Sustainability and emissions from roadway construction and how highway design can influence emissions.
Sustainable Pavement Overview
Heather Dylla, Federal Highway Administration (FHWA)
Sustainable Highway Construction Practices
An Assessment of CO2 Emissions in the Road Infrastructure Sector Through a System Dynamics Approach
Angie Ruiz Robles, Universidad de Los Andes Facultad de IngenieriaShow Abstract
Jose Alberto Guevara Maldonado, Universidad de Los Andes Facultad de Ingenieria
The development of road infrastructure projects involves processes that consume large amounts of energy and non- renewable resources. These processes generate construction waste and release important quantities of greenhouse gases. Based on that, this paper seeks to evaluate the environmental impact of road construction and maintenance through comparing carbon emissions generated by traditional and sustainable techniques. By adopting a system dynamics approach, this study presents a simulation model capable of reproducing the deterioration processes of the road network and calculating the carbon emissions associated with pavement-related interventions. The model developed was applied to Chile’s road infrastructure sector and replicates the maintenance and rehabilitation processes of the Chilean highways through different scenarios. According to the results, if sustainable practices are incorporated, CO2 emissions can be reduced between 13% and 19% per year in the country under study. Conclusions indicate that employing sustainable practices in maintenance and rehabilitation activities produces greater benefits than including green alternatives focused exclusively on new construction efforts. The proposed model can be used as a tool to formulate sustainable policies in the infrastructure sector and opens the door to research avenues focused on green interventions for existing road networks worldwide.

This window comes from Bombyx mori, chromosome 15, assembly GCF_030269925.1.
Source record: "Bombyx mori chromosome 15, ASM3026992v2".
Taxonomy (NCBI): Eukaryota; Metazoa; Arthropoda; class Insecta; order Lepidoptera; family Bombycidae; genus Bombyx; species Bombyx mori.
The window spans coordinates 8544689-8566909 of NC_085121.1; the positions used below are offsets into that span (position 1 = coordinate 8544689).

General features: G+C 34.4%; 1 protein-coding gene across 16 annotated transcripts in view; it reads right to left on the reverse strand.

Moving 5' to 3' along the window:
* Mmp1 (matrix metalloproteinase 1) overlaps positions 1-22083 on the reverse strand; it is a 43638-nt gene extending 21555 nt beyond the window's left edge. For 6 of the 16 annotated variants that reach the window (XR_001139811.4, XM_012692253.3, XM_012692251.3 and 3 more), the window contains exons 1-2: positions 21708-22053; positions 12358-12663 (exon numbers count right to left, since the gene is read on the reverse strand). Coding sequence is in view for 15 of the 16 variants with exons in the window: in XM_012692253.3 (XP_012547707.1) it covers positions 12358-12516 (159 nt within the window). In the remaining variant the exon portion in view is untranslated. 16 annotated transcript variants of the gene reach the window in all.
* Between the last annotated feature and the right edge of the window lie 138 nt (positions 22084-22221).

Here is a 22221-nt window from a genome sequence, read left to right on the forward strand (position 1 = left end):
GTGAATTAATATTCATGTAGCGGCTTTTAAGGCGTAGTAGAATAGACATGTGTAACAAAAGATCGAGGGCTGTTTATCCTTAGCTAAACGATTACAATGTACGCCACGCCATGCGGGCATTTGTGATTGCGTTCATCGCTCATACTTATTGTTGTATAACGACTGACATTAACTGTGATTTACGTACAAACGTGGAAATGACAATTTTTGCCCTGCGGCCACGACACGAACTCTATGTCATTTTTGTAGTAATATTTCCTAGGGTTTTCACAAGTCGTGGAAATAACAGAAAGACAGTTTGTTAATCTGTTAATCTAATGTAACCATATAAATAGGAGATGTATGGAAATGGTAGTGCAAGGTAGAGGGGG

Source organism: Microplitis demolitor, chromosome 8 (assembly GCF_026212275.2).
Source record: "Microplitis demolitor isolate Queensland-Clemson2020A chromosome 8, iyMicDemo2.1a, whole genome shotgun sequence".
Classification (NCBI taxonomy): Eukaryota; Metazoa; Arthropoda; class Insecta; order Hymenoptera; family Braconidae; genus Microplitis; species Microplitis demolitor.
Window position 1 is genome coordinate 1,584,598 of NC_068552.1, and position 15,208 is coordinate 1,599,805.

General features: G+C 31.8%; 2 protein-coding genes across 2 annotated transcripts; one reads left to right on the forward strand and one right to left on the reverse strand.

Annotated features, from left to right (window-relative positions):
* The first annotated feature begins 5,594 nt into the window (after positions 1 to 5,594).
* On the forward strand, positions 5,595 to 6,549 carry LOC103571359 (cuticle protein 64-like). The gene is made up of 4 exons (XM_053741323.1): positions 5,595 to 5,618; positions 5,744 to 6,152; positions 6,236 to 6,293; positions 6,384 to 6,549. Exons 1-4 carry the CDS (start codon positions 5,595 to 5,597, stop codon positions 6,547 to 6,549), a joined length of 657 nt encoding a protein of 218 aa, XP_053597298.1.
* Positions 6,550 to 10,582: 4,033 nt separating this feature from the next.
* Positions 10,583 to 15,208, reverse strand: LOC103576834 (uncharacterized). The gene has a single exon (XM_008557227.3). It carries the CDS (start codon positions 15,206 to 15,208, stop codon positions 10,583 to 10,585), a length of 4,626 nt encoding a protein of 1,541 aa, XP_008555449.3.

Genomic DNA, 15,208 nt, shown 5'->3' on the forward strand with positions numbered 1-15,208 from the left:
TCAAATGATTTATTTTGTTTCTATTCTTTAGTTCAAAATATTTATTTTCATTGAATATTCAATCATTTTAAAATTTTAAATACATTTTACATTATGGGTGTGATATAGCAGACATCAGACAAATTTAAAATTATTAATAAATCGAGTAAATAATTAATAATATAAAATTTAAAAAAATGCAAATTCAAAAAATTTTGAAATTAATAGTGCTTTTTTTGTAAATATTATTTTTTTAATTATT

The Effects of Pavement Condition on LCCA User Costs
Egemen Okte, University of Illinois, Urbana ChampaignShow Abstract
Imad Al-Qadi, University of Illinois, Urbana Champaign
Hasan Ozer, University of Illinois, Urbana Champaign
Life Cycle Cost Analysis (LCCA) is one of the well-established methods to determine the cost-effective alternative between different transportation infrastructure projects. Life-cycle cost of a roadway alternative consist of agency and user costs over an analysis period appropriately selected. Agency costs include initial construction costs and maintenance and rehabilitation costs incur within the analysis period. User costs incur when there is a work zone present and also during normal operating conditions. In traditional LCCA, adopted by many agencies around the United States, it is assumed that the difference in user cost between alternatives are mainly arising from work zone costs. These costs are mainly vehicle delay costs, vehicle operating costs during work zones, crash costs and emission costs. The costs that arise during normal operating conditions (mainly vehicle operating costs (VOC) ) are not dependent on project alternatives and thus it is traditionally considered to be negligible. This paper introduces a methodology to test the sensitivity of vehicle operating costs to roughness and texture profile quantitatively and evaluate its contribution to LCCA calculations. It was hypothesized that even the slight changes in surface profile between various alternatives may result in different user costs between the alternatives. A case study is presented to illustrate the effect of user costs of normal operating conditions on LCCA analysis results. Case study showed that vehicle operating costs that arise during normal operation may greatly affect the results of LCCA and should be considered, especially for low volume traffic projects.